Thursday, September 2, 2010

Reasoning: Greek History Review #3

I have never been a history person. My dad is a big medieval history buff and my mother loves the history of fashion and costume. It just did not appeal to me in terms of names and dates and events. I always liked mythologies and genealogies-- important people and trends that demonstrate the development of ideas and progress over time. When studying for the AP exam I knew general trends and time periods that allowed me to interpret any piece of information on the exam. That was the way in which I managed through every history class. Dates were expendable pieces of information that I crammed at the last moment.

Going to college, when I finally settled in as a Classics major, there seemed to be two camps: the history people and the literature people. I easily slid into the literature camp, without a second thought. My complete aporia at the set-up of my Greek history class simply made the division appear more clearly to me. Although the class focused on concepts rather than dates, the immense amount of fragmentary reading of the primary sources never properly stuck together in a coherent mass in my mind. It could have simply been that it was only one of a list of things to do each night, but it might have simply been that I needed a little more of a guiding hand. My closest classics friend, for whom I do not yet have a elegy-related pseudonym (now Propertius), similarly disliked history and the history class, so I felt justified in my difficulties.

I now realize that although my dear friend protested against history, he always knew the approximate dates of the fragments of poetry he so diligently studied, knew anecdotes from every era, and could provide the historical context for any piece of literature which we discussed. This understanding of history was equal to that of most of the historians that I know-- his information just stems from different reading and research. Upon coming to this revelation, I realized that I at least needed to acquire the historical understanding of this anecdotal kind in order to position myself as a proper classicist.

Over the past few days I have continued my quest to read through Murray's Early Greece. Yesterday, I proctored an exam which provided me with about 3 hours of straight reading time so I dragged myself within 100 pages of the end. Once again, the influence of the Phoenicians captivated my interest.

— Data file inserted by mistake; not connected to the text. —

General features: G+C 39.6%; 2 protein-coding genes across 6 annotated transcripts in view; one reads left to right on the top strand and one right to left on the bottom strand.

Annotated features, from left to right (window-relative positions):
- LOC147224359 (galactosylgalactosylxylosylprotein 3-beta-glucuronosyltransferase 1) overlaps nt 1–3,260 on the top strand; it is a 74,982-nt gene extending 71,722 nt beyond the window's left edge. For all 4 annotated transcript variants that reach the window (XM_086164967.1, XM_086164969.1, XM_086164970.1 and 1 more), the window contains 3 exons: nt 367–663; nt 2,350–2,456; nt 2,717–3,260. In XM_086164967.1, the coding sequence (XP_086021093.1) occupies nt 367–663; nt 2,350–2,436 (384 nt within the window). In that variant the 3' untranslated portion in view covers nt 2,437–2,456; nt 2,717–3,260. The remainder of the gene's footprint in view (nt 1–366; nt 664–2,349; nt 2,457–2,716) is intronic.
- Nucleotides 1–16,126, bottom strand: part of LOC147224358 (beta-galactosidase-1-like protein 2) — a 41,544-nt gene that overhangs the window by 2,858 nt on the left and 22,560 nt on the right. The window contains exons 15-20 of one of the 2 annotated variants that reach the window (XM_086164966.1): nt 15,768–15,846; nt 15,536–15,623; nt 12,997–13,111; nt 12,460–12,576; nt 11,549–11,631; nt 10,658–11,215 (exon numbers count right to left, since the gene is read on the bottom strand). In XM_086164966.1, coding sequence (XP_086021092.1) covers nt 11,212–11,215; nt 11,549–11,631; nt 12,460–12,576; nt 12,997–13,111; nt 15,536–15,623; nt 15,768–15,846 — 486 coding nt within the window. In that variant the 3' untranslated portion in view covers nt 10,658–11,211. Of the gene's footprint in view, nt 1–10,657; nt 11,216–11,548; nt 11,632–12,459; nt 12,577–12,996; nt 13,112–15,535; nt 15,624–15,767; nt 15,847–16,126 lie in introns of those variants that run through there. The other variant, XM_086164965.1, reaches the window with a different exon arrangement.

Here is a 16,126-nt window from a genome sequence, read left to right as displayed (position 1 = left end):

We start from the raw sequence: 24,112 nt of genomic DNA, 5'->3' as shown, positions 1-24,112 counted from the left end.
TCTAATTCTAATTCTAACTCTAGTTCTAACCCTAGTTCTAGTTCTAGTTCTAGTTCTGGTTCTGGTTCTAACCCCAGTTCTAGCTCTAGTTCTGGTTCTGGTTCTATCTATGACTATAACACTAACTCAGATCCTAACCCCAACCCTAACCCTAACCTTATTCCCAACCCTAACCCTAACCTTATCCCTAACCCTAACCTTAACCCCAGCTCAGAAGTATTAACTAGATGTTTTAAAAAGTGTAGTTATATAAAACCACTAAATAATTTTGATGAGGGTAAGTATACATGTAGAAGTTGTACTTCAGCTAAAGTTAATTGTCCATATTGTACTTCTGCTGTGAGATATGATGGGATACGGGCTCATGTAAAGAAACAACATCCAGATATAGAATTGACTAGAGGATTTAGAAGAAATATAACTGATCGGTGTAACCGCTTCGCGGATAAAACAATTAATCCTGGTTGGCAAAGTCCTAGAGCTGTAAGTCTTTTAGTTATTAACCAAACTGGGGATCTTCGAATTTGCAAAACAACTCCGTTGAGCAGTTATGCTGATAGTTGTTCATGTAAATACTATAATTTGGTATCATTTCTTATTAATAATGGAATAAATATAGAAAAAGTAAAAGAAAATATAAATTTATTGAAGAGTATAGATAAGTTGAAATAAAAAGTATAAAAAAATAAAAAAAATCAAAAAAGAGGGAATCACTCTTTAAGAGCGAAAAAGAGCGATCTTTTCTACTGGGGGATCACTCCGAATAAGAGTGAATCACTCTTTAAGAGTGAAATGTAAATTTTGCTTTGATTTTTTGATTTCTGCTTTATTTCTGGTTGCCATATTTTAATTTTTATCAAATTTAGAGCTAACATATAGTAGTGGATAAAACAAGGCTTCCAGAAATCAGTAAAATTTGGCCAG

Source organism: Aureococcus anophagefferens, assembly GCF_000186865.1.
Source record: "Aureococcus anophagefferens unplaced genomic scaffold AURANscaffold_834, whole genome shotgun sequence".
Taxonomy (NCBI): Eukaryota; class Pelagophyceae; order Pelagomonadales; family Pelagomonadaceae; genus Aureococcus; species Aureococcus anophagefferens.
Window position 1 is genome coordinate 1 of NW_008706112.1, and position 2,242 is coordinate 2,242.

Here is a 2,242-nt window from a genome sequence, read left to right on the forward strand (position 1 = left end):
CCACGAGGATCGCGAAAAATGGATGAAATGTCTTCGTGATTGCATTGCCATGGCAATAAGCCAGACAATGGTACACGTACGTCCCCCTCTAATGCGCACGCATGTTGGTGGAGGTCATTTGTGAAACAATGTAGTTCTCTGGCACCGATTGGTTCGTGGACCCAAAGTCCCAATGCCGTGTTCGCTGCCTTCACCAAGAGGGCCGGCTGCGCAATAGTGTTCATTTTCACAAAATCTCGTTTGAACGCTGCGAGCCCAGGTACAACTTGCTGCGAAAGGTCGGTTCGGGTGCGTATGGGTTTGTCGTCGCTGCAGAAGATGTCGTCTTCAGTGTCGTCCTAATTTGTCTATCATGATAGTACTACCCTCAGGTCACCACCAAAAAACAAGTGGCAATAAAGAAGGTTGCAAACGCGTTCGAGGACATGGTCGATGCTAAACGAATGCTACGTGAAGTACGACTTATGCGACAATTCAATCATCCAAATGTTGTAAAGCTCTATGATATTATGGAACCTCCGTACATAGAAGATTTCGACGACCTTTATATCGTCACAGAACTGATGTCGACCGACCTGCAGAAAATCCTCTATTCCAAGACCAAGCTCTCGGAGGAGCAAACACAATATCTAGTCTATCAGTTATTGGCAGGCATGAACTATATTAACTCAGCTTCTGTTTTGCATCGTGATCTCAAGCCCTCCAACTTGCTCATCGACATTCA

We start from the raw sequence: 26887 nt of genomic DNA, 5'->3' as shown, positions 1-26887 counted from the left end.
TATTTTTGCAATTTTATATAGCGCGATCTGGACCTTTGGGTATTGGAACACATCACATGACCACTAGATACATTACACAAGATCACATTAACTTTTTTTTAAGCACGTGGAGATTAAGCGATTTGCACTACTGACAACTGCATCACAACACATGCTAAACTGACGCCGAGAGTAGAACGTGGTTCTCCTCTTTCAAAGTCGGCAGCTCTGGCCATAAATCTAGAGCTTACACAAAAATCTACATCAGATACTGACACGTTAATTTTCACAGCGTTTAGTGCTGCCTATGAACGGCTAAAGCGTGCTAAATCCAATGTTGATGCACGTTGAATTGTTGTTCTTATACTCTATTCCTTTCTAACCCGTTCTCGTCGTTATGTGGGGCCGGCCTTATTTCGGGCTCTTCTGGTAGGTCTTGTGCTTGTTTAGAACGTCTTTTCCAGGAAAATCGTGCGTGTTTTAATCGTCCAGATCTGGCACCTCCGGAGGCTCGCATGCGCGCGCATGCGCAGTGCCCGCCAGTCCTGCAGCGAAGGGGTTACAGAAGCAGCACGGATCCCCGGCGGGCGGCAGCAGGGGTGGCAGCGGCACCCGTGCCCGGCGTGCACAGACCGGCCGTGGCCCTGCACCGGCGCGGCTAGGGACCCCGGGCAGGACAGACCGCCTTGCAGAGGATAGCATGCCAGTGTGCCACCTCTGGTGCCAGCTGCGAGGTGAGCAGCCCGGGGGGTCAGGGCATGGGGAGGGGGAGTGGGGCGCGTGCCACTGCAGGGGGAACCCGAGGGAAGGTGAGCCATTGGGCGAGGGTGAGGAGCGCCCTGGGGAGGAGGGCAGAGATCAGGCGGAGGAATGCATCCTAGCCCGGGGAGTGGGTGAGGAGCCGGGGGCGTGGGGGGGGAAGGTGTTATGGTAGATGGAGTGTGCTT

Even learning from my previous reading, recounted in my previous blogpost, that the Phoenicians of the Greeks were one and the same with the Cannanites of the bible, I still could not get through my thick skull that the writing of the Phoenicians must have used the Hebrew alphabet (or as it actually turns out a more archaic precursor to that alphabet) from which the Greeks derived their own alphabet (Murray 94).

I found this chart to be particularly cool [1]:
The chart is a little bit misleading. Both the Phoenician and Hebrew alphabets do not have vowel sounds. These are called abjed alphabets [2]. Murray explains that "the forms of most of the Greek vowels are derived from Phoenician consonantal or semi-consonantal letters for which Greek had no use" (Murray 94) the development of an alphabet with vowels actually represented in the script itself was "revolutionary in its consequences" (Murray 94) [3]. Writing became widespread in Greece between 750-650 BCE (Murray 96) and "the earliest poets whose work was recorded in writing may well have been Hesiod and Archilochos if not Homer" (Murray 96). Another fascinating piece of information that I gleaned from Murray is that even if Homer used the aid of writing to compose his work, it was "the ancient claim that it was Peisistratos who established a fixed test of the poet; for competitions in recitation require rules about what should be recited" (Murray 271).

I finished Murray's Early Greece yesterday. It was the most interesting historical piece I have read since first semester last year when I wrote the historical chapter of my thesis. I just began reading both  The Art and Culture of Early Greece, 1100-480 B.C. and Origins of Greek Thought in the last 24 hours. Both captivate my interest for different reasons. Vernant's book is an earlier version of the development of the polis and the Greek rational thought from the Minoans and the invading Indo-Europeans who began the Mycenean palace culture. Hurwit's book details the cultural development from the dark age up until the end of the first Persian War, specifically focusing on the art. Since my thesis utilized data concerning the changing of grave monuments and pottery in Ancient Greece, this book appeals to me as well. The only reason I started Vernant's book is because it is easier to fit in my purse (and I went with my mother to the doctor's office).

  1. Image is from
  2. Phoenician Alphabet at Wikipedia
  3. Today I started reading Origins of Greek Thought, which explains that Linear B, which was the script used in the Mycenean palace culture, was a syllabic rather than and abjed or a vocalic alphabet (I am not sure if vocalic alphabet is the right name) (Vernant 23). Linear B was developed from Linear A, which was the Minoan script, and Linear B was used by a specialized class of Cretan scribes (Vernant 24).

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